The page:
Several months ago I was in a thrift store I commonly haunt, when I spotted a Salton yogurt maker. It consisted of an oblong main unit with 5 cups in which lidded containers rested. It plugged in and presumably, as I had never seen or used one before, kept milk at the proper temperature to produce yogurt. It looked simple enough, but it was $8 dollars and I am wary of plastic, especially old plastic, so I passed it by.
Well I had wanted to make yogurt for a long time, but it seemed like such a tedious process as you have to incubate the bacteria in your milk at a constant 110 degrees for something like 10 hours. The idea of having a gizmo that could do that for me still sounded good after a few days, and the next time I visited that shop, the yogurt maker was still there. I peeled off the tape that held the lid down to get a better look at the plastic containers inside, and they weren’t plastic at all, but a pretty milk glass! The price sticker on the gizmo said that it had been tested and worked, so I paid for it and headed to the health food store for some culture. I made the first batch with organic milk, and I am now positively hooked.
Why would I bother to make yogurt at home when it is so easy to buy? I have a few reasons. Homemade yogurt is light years beyond store bought in flavor, consistency, and healthiness. I make it plain, and I flavor each cup as I eat it with homemade or high end jam of simple ingredients, like Bonne Maman.
Sometimes I use honey. Homemade yogurt is not as thick as store bought, because there are no thickeners added to the mix, although if you prefer it thick I have read that you can add powdered milk or arrowroot on the stove. I love it exactly as it is. Also, because my yogurt has not been hanging around plants, trucks, and stores for weeks, it is much higher in the gut friendly bacteria that are so good for your system. Another plus is that it is versatile- we use our plain yogurt anywhere one might use sour cream—on Mexican food and baked potatoes. We sometimes make delicious dips and sauces with it. Finally, it is cost effective. I can make a cup of organic yogurt for about 35 cents.
So, how do you make yogurt at home? Believe it or not, it is really, really freaking easy. In fact, it is so easy that you might forget you are doing it and scald the milk on the bottom of the pan a time or two. Your sweet husband might clean it out for you, which is really nice because it is a major pain in the caboose. You might scald it again on accident, and your husband might make threats that he is not going to wash your pan if you do it again. After that, you will be careful and set a timer to check the milk regularly during the prep process. Or, you could skip all of that hoopla and just start out with the kitchen timer. Yeah. So this is how you do it with a yogurt maker.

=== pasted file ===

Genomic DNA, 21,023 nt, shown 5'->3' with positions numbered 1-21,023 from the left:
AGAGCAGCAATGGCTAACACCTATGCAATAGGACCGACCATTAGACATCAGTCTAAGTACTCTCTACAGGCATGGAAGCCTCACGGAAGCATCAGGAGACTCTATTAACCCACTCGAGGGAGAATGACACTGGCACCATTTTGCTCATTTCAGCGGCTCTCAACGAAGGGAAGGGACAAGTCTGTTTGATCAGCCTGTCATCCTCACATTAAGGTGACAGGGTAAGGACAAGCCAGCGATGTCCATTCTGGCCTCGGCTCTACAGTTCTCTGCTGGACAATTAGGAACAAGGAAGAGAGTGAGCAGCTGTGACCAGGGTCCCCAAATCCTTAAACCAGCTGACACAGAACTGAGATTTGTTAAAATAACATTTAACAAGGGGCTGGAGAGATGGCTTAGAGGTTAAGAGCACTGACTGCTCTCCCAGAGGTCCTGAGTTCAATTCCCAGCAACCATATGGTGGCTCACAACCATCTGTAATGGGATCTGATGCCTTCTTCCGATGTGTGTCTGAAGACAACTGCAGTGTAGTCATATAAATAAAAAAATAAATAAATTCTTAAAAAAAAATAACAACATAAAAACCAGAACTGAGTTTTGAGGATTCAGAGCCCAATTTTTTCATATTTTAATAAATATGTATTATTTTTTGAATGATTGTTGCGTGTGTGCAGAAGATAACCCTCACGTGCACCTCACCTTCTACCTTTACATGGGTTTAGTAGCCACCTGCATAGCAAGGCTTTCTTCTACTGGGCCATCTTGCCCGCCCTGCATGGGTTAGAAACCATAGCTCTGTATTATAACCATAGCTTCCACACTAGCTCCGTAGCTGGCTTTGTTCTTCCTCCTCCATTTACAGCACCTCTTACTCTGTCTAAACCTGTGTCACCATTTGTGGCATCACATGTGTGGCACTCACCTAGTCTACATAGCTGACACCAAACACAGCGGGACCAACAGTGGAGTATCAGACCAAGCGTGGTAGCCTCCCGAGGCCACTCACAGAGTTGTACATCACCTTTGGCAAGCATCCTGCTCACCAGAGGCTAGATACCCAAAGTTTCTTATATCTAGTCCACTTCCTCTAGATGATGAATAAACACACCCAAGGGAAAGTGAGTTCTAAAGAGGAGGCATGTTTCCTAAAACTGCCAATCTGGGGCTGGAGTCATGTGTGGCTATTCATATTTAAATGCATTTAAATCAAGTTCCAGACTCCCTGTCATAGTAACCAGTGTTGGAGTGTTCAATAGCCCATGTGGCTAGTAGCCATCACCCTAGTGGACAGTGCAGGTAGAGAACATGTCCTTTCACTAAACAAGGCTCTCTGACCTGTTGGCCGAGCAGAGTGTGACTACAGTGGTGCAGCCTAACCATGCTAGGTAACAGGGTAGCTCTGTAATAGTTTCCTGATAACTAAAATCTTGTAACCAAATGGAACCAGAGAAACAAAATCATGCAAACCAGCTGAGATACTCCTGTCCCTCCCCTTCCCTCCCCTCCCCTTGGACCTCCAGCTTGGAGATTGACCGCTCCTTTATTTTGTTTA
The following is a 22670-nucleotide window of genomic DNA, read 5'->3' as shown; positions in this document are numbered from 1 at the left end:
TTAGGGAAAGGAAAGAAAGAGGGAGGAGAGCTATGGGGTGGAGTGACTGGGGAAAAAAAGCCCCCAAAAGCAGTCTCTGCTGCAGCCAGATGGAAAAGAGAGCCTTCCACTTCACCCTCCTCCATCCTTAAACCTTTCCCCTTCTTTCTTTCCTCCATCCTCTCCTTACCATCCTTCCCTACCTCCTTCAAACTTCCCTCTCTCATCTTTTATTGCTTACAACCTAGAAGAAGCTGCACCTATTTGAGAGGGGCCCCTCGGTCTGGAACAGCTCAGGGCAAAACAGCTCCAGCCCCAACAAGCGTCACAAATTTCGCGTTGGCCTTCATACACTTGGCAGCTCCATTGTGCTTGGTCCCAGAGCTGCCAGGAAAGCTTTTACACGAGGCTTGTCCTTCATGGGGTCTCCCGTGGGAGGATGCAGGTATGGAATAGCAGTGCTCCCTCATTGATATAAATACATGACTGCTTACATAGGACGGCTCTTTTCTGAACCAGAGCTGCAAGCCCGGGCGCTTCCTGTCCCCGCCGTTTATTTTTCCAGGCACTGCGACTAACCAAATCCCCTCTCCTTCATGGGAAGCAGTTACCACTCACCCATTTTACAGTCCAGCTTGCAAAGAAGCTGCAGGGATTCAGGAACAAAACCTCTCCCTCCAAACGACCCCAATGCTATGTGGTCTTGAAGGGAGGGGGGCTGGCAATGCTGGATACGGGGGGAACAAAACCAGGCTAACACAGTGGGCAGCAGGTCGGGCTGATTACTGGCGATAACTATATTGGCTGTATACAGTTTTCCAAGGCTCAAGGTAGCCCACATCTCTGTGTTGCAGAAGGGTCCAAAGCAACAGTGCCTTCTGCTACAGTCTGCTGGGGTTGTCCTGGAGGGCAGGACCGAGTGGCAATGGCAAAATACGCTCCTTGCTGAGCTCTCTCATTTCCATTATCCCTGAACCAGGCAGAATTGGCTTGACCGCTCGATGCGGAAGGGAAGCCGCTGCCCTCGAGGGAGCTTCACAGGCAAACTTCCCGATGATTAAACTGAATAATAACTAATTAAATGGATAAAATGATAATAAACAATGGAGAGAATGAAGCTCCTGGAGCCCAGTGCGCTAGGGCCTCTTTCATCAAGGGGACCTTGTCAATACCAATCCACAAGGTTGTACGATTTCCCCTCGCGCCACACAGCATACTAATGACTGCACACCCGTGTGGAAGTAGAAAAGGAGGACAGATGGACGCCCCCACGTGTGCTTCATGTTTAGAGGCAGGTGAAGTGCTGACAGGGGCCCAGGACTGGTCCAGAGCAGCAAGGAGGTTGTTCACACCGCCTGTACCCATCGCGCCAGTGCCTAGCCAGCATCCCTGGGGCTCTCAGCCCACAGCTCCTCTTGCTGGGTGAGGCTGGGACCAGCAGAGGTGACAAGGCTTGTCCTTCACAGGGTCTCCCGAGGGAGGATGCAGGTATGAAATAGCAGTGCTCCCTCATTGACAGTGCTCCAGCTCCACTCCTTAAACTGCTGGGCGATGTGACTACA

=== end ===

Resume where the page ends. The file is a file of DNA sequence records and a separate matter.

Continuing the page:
1. Get a large pot, a liquid/candy thermometer (optional, but handy), milk, your culture, and a whisk out.
2. I do a quart at a time- pour a quart milk in the pot, stick the thermo on the side, and set the burner at medium. Watch the pot and stir it frequently. If you are easily distracted by an adorable and small tyrant, set a kitchen timer for 3 minutes as a reminder to check the milk. It needs to get to 180 degrees Fahrenheit. If it forms a skin, skim it off and toss it. Reset the timer and check again in a couple min. Stir regularly
3. When the milk reaches 180, shut it off and move it off of the hot burner to cool to about 108 to 112 degrees Fahrenheit. When it does, stir in your culture well with the whisk, ladle it into the yogurt maker cups, put the lids on, and plug the yogurt maker in. Set the little reminder on the top for ten hours. Then stare at it and will it to turn to yogurt faster. Just kidding.
If you make it shortly before bed, it will be ready in the morning. When the ten hours are up you just refrigerate the cups. Voila. And Yum.
|Yogurt and honey = breakfast of champions :)|
ALSO, you do not have to use new culture for each batch. I use Yogourmet
It is four something for a box, but a box makes many batches. I save a heaping tablespoon of yogurt from each batch, and I use that as my starter culture for the next batch, stirring it in with the whisk in place of the powder. You can use yogurt for five batches or so before you need a fresh culture again.
ALSO ALSO you do not need a Salton yogurt maker. Yogurt has been around a long time, whereas Salton yogurt thing-a-ma-jigs have only been around for a few decades. I'm guessing you can find other methods via the all knowing Google search. That said, I love my yogurt maker, and I know they are available on eBay. If you are going to make it a lot, as I do, you may want to go ahead and buy one. And then you might want to buy one of these
|It's a pint sized hand ice cream churn!|
Because then you will be able to make this.